THE success of a business does not only depend on its ability to re-engineer itself but also on how the business has treated its staff and its employees. Absa may be well within its rights to take the route it has chosen, but spare a thought for that fisherman who labours for months to provide for his family. Picture: Supplied
THE success of a business does not only depend on its ability to re-engineer itself but also on how the business has treated its staff and its employees. Absa may be well within its rights to take the route it has chosen, but spare a thought for that fisherman who labours for months to provide for his family. Picture: Supplied

Are financial institutions robbing us of our freedom?

By Opinion Time of article published Apr 9, 2021

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Sizwe Dlamini

THE CONCEPT of collateral damage is often brought to the fore within the business world to describe the unintended damage left in the wake of an unusual action.

The plight of the employees of Premier Fishing comes to mind after reading a disturbing headline last week announcing Absa’s move to part ways with the black-owned company that has more than 1 000 people in its employ.

“Absa does a Gupta on Iqbal Survé, cuts off services to Sekunjalo-controlled companies,” reads the headline – obviously designed to imply some similarity to Sekunjalo-related companies and the Guptas’ operations.

While some may argue that the association in the headline with the Guptas is because of Absa’s move to close banking facilities, the reality is that there are numerous media reports perpetuating to create an association with the Guptas, which is way off the mark.

The reports aim to subliminally paint people of certain ethnic descent with the same brush and ultimately drive a narrative that all black business people are alike.

In its court papers, Absa says: “The Sekunjalo Group and Dr Survé have for at least the past two years been the subject of serious allegations of disreputable and unlawful conduct that has featured extensively in the public domain.”

Such news reports, spun to fit the narrative, have the potential of destroying a company and in the process putting thousands of breadwinners out of employment. The disregard for transformation that has been achieved by the group is blatant and the job losses will be written off as collateral damage.

To breathe some life into false claims the McCarthyism principle is put into effect where the first thing is to repeatedly publish allegations on several platforms in order to influence public perception.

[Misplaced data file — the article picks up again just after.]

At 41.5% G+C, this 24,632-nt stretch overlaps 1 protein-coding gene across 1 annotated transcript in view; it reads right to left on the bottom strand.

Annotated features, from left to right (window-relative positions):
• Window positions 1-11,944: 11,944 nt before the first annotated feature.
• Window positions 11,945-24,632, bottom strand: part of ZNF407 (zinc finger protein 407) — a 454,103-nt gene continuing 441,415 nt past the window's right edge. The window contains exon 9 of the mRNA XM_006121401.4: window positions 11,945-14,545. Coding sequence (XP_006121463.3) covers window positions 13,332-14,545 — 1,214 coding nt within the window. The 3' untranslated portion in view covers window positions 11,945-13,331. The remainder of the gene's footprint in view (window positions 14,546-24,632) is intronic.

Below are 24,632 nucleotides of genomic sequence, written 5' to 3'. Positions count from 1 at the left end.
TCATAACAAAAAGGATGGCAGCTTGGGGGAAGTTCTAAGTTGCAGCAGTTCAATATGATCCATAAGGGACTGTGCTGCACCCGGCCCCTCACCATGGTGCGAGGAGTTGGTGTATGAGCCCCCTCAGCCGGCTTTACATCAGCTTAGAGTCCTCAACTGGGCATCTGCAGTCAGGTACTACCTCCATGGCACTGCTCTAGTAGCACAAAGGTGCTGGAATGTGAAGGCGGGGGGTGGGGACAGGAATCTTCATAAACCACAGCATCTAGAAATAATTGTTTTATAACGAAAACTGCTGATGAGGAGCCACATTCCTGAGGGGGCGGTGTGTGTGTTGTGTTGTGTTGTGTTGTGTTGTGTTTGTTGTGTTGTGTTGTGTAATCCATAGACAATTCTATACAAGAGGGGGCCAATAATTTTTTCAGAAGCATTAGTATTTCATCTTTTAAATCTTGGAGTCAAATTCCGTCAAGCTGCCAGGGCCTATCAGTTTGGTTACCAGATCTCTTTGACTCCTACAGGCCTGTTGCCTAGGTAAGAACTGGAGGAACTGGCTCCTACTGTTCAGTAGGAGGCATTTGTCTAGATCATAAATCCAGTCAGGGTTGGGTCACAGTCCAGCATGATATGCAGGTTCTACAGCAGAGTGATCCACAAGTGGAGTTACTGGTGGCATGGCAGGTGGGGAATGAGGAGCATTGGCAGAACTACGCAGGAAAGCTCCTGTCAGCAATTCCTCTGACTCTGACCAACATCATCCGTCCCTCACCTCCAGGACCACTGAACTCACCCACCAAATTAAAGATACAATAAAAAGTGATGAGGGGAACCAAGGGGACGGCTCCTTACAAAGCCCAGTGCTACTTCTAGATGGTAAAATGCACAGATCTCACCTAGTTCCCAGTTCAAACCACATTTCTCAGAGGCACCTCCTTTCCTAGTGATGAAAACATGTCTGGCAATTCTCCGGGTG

The government and other entities in power then call for a probe into the allegations through the form of a commission of inquiry, which sets the tone and validates the allegations. Sekunjalo companies appeared before the Mpati Commission and were largely covered by the media.

Thereafter, regulatory authorities are called to action and Sekunjalo companies faced some JSE-related investigations and some bullying by the FSCA, among others.

Banks creditors and other financial institutions often refuse to do business with people under investigation or their associates. This casts people out and validates all allegations whether true or false.

All this is part of a deliberate strategy to confuse the public and bring down a business person and the company that controls Independent Media.

We cannot forget that Parliament’s standing committee on finance heard about an attempt to stop the sale of Independent Media to Sekunjalo with a last-ditch effort from a funder of the DA to offer R500 million to Sekunjalo to walk away from the deal.

Prior to that the South African National Editors’ Forum – whose membership largely comprises editors who are part of the plot to bring down Sekunjalo – played its card by effectively asking the Public Investment Corporation (PIC) to take control of Independent Media away from Sekunjalo and its chairperson.

Absa may be within its rights to take the route it has chosen, but spare a thought for that fisherman who labours for months on end to provide for his family.

If you look at the behind-the-scenes activities of some of the banks in the country, then perhaps the call by some political parties to nationalise the SA Reserve Bank (SARB) makes a fascinating proposition.

There are private banks in the country that still marginalise the black majority with regard to raising capital and the SARB as presently constituted has very limited power in this regard.

The billion-dollar question is in the pre-democratic negotiations did a blunder not occur whereby the freedom groups “forgave” too many sins of the previous regime, including its institutions, thereby hindering transformation?

Did the pro-freedom negotiators give away too many concessions so that some key institutional and private operators are still active today, thus presenting a huge stumbling block to those seeking “radical economic transformation”, and a better government? | Sizwe Dlamini is editor of Independent Media's Investigations Unit.

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